6th Report, 2015 (Session 4): Inquiry into freight transport in Scotland

SP Paper 772

Contents

Introduction

Visits

Freight transport in Scotland

Introduction

Road Freight

Introduction and Overview
Road Capacity and Upgrades
Timber Transport
HGV Drivers
Speed Limits
Decarbonising Road Transport
Regulation

Rail Freight

Introduction and Overview
Capacity on the Rail Network
Loading Gauge
Rail Terminals
Channel Tunnel
Timber by Rail
Rail Access to Ports
Electrification
Funding and Grants
Rail Policy and Planning

Water Freight

Introduction and Overview
Source: Scottish Transport Statistics
Port Capacity and Operations
Sulphur Emission Control Area Regulations
Rosyth-Zeebrugge Ferry
Inter-Islands Ferries
Decommissioning Oil Rigs
Port Policy

Air Freight

Introduction and Overview
Changes in Demand for Air Freight

Freight Grants and Funding

Introduction and Overview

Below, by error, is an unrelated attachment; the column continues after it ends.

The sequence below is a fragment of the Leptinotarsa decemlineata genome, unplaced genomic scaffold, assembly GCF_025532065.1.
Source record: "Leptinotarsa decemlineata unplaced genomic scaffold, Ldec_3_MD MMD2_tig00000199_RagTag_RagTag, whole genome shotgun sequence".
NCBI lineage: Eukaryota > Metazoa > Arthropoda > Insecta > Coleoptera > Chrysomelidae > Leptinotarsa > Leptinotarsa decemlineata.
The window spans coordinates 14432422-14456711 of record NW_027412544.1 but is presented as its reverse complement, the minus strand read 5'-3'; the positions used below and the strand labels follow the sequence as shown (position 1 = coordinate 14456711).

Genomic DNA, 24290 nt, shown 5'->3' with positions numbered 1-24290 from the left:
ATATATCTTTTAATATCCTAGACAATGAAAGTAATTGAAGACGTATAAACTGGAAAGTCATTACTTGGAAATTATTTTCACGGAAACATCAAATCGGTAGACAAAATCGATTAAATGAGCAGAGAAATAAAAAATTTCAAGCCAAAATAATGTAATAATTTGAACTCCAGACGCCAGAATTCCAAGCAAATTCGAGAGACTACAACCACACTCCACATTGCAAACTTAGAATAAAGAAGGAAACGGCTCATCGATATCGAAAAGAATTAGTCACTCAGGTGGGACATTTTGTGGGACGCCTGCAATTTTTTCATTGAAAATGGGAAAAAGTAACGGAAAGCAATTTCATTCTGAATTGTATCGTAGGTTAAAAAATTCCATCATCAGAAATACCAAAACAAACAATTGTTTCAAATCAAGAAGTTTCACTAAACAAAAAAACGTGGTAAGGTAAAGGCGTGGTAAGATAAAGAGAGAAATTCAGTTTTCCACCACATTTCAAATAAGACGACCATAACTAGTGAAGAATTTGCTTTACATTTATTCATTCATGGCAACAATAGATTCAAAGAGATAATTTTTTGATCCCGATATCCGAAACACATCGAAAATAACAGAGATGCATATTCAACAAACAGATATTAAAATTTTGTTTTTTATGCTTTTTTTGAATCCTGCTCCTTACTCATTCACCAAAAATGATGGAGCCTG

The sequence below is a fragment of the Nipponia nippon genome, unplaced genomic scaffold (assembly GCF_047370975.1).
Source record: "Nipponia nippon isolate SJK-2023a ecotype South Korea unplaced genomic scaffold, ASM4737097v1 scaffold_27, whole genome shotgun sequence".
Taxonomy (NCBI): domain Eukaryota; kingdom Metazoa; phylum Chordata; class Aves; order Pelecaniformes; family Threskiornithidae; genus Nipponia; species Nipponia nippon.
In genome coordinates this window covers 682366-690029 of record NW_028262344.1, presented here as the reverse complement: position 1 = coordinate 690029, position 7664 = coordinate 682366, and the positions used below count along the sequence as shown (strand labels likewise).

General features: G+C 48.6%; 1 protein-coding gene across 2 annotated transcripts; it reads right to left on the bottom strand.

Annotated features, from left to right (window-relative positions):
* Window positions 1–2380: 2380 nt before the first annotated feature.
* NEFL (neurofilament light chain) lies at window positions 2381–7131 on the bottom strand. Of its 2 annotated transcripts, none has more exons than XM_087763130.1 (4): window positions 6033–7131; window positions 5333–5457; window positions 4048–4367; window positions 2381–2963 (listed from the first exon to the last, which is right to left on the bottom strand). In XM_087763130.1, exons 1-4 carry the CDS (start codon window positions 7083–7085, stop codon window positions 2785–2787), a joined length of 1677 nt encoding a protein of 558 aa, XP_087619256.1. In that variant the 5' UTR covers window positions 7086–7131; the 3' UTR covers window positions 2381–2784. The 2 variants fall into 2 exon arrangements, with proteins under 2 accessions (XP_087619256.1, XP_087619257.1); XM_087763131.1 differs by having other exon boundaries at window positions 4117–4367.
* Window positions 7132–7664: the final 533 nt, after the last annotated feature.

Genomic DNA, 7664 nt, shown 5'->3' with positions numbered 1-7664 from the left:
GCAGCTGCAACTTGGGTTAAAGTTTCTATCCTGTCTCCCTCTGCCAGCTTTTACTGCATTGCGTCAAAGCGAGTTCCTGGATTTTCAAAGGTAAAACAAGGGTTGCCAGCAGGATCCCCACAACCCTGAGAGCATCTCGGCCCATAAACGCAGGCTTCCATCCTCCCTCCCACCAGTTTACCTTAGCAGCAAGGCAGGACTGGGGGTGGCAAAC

The application process
Reform of the grant system

Urban Freight

Introduction and Overview
Consolidation Centres
Night Time Deliveries

Environment and Emissions

Introduction and Overview
Industry Structure
Modal Shift
Technology

Government Support, Policy and Planning

Introduction and Overview
Need for a new freight transport policy
Use of the Planning System for Freight Transport
Financial Support from Government

Conclusion
Annexe A
Annexe B

Remit and membership

Remit:

To consider and report on infrastructure, capital investment, transport, Scottish Water, and other matters falling within the responsibility of the Cabinet Secretary for Infrastructure, Investment and Cities; and matters relating to housing and digital infrastructure.

Membership:

Jim Eadie (Convener)
Adam Ingram (Deputy Convener)